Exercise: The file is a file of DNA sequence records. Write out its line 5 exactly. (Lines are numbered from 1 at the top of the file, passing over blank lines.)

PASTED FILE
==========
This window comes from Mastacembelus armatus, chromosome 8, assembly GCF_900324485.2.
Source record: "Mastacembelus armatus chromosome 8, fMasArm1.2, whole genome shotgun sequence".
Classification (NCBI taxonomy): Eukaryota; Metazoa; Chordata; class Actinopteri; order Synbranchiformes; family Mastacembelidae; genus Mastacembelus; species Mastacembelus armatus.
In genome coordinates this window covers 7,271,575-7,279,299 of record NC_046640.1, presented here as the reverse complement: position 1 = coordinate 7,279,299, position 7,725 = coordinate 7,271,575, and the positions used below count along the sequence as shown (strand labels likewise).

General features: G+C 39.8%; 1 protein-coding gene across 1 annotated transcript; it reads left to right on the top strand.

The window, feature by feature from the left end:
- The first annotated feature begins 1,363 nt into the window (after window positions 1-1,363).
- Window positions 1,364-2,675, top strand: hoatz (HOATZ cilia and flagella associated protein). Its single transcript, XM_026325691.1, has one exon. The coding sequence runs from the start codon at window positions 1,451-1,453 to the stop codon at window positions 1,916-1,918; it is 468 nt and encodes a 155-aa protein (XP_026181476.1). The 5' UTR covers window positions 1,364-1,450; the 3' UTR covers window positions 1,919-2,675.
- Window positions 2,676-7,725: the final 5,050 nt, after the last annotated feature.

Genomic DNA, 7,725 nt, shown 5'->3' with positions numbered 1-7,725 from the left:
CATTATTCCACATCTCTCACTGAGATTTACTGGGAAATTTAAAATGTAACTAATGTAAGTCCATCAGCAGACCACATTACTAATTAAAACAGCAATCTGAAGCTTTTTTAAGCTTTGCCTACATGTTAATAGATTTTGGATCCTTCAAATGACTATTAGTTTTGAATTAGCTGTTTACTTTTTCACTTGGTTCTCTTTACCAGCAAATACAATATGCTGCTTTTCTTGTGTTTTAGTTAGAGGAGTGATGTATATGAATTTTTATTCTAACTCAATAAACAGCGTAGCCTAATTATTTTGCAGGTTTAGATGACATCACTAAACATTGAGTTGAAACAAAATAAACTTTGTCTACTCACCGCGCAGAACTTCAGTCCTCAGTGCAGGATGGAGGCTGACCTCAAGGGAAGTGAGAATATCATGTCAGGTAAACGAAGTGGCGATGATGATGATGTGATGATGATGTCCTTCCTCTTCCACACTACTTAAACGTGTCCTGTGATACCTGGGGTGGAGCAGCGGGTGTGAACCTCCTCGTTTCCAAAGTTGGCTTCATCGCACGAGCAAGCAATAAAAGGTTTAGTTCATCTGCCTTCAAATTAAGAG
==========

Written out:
General features: G+C 39.8%; 1 protein-coding gene across 1 annotated transcript; it reads left to right on the top strand.